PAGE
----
Power and Respect to women in Mini-Skirt
Villagers from Student Village dressed in mini-skirts and hit the streets of Johannesburg to show their support and to protest against the violence, abuse and disrespect women experience in the taxi ranks.
The purpose of the march was to emphasise that women have the right to wear whatever they want and should not be victimised for their choice in clothing.
Hundreds of women and some men gathered in Noord Street. It was here that two young women were harassed by taxi drivers which lead to this organised march.
Some slogans on the boards of the protesters read “I am proud of my mini skirt”, “We are not scared of them. We want them” and “We are going to wear our mini skirts. We are proud Mandla!"
The march was successful except for a couple of instances involving pickpockets. On two occasions the would be thieves were caught by marchers in the crowd and received a beating from the women. Both times the thieves got away, running straight past police who did nothing.
Activations Manager at Student Village Mpho Phahlane, said she was disappointed with the turn out and with the men around her on the day. “The men will always take advantage of the women. Look at how much pick pocketing there was just because there were women.” She added that the march “was about fighting harassment”.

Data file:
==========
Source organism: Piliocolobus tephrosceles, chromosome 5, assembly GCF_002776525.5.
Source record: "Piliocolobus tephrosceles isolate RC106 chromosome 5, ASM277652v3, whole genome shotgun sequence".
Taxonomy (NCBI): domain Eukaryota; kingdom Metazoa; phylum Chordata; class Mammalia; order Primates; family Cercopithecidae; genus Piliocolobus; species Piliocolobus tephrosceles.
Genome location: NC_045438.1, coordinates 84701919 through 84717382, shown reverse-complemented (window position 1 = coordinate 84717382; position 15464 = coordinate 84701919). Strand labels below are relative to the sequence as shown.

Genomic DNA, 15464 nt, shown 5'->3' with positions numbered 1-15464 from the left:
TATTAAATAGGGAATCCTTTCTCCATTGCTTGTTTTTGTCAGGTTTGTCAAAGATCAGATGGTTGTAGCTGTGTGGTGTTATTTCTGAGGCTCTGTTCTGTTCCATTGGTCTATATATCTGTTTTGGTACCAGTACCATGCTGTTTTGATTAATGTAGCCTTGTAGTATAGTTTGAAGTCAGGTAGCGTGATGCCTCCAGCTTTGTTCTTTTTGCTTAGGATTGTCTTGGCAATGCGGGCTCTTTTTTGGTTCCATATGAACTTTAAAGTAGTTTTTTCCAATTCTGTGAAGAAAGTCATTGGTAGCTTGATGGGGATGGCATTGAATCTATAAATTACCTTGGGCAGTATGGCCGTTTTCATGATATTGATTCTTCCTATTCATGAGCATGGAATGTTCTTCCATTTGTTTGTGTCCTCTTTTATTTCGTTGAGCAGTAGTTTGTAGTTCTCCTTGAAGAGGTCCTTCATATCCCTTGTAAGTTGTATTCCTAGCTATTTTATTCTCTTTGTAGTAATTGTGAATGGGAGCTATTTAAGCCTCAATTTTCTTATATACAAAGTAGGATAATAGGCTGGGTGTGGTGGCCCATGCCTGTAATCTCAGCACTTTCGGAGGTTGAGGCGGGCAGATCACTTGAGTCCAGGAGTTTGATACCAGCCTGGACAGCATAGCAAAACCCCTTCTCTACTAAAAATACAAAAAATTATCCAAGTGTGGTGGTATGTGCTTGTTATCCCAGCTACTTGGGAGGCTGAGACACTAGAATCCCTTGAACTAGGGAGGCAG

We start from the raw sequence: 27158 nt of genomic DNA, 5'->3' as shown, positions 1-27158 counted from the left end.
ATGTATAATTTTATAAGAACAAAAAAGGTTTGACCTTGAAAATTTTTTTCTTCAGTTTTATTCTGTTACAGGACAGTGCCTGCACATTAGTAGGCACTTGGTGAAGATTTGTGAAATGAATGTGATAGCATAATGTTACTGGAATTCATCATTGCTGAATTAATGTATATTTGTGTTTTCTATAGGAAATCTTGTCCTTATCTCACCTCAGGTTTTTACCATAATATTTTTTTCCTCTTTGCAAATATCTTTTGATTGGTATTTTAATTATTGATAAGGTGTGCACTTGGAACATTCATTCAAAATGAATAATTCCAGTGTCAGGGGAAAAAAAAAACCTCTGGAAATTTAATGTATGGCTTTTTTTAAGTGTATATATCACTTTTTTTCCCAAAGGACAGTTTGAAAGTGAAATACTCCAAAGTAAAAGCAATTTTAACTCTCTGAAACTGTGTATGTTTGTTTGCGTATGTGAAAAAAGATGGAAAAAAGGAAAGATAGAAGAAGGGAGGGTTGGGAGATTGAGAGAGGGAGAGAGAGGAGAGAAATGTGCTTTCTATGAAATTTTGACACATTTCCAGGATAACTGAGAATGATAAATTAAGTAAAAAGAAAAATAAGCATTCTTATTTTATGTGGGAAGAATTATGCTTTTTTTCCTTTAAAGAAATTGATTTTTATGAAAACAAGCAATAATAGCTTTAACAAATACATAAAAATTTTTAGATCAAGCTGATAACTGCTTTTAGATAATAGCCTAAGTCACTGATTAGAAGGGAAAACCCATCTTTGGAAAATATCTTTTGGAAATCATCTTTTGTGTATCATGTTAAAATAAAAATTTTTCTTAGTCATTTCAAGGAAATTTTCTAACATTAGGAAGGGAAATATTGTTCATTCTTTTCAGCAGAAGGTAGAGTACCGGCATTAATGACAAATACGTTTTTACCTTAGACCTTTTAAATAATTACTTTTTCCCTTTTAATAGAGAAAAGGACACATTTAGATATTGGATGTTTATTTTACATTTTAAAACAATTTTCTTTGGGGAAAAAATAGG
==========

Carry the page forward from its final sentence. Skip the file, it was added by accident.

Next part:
Bursary manager at Student Village, Moagisi Letlhaku says “the point was not the skirts. The problem is that we need to stops abuse of women in all forms. That is the principle of the strike.” She is concerned that despite all these protests that the statistics for women abuse are not going to go down.
Organised by the Women's League, the march was supported by Cosatu and Women and Men Against Child Abuse. The march concluded outside the steps of the Supreme Court where one of the victims spoke as well as The Minister for Women, Children and People with Disabilities Lulu Xingwana.
90% of the women interviewed had experienced emotional abuse: being humiliated in front of others was most commonly reported.
90% had also experienced physical abuse: being pushed or shoved and being slapped or hit were highlighted.
71% had experienced sexual abuse: attempts to kiss or touch followed by forced sexual intercourse occurred most often.
58% experienced economic abuse: money taken without consent was most common.
42.5% of women had experienced all forms of abuse.
60% of all cases of abuse were committed by partners, lovers or spouses.
Student Village about to march left to right: Tlangelani Golele; Duncan Collins; Sifiso Masoka; Penelope Makasi; Mpho Phahlane; Shiwe Galawe; Grace Gwiji
For the full gallery click http://www.studentvillage.co.za/gallery/album/mini-skirt-march-against-women-abuse